How to calculate the break-even point of my direct mail campaign is a crucial measurement that should be done before a marketer invests in this or any marketing medium. It’s important because direct mail isn’t guaranteed to sell your products and services profitably.
Often times, a small business marketer will attempt to test a variety of advertising initiatives to promote their business. They see other companies and competitors using direct mail and assume that if it’s working for some, it’ll work for others. And while it may bring customers to their store, it may not bring enough to justify the investment.
Breakeven shouldn’t be the end goal for profit driven companies. The goal of course is to invest in marketing, and develop a repeatable lead generation system that will allow you to repeat the campaign and achieve the same profitable return.
This all starts with first knowing exactly how effective your campaign needs to be in order to exactly how profitable the campaign really is in the first place.
To calculate the breakeven point of your direct mail campaign, you take the Total Cost of your direct mail campaign, divided by the Gross Profit of an Average Customer, and you essentially get your Breakeven Point. It’s the number of sales required to cover your cost of the campaign.
As an example, let’s say you’re marketing to consumers within your geographic footprint and the total cost for a postcard mailing is $5,000, and your gross profit is per new customer order is $100, then you need 50 new customers to breakeven. 50 new customers divided by 10,000 pieces equals .005 or ½ of 1 percent.
Average Customer Gross Profit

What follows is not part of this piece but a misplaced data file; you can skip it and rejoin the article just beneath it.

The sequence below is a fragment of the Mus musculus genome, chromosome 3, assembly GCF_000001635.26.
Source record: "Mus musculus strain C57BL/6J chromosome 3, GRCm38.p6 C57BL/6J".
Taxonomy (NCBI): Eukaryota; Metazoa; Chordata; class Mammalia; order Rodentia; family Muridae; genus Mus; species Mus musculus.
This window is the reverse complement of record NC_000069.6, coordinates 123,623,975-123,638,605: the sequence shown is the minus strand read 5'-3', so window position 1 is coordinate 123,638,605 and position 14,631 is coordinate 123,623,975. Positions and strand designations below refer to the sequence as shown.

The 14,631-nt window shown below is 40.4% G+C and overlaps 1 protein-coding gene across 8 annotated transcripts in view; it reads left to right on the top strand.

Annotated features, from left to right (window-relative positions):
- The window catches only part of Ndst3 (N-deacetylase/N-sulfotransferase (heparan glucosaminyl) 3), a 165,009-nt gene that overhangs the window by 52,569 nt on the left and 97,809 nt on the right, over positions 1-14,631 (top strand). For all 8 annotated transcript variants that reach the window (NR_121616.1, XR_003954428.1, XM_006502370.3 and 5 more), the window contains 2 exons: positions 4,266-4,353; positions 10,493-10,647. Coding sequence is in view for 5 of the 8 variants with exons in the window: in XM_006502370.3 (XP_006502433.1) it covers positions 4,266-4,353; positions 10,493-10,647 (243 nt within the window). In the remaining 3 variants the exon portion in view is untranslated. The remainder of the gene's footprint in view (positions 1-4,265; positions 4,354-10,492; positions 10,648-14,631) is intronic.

In a perfect world, you have one product and sell that one product for the same price to everyone. This makes breakeven and profitability fairly easy to measure. But often times, businesses have multiple products sold at multiple selling prices. So, the above measurement is immediately more complicated. The work around is to keep good record of your transactional data. So, the trick is to figure out your Average Customer Gross Profit. This averaging becomes more accurate as the number of customers measured increases.
Online vs Brick and Mortar
Some businesses are brick and mortar while others solely online. And then some are a combination of the two. In either case, it’s important to get a baseline understanding of the Average Profit for a new customer. You’ll have to take into consideration all the costs associated with both revenue channels.
Lifetime Value of a Customer
Still some businesses will invest in marketing that initially do not generate profitable business on their first order. They’ll instead consider the potential for repeat business of the customer and know that overtime, the profit of a particular customer will increase over time, thereby making direct mail campaigns wildly profitable.
As will all marketing channels, the goal is to fail fast. If you know exactly how a campaign is performing, you’ll be better equipped to stop a campaign before it becomes too costly. Those valuable marketing dollars saved from a faulty campaign can then be diverted to a new campaign or new marketing medium all together.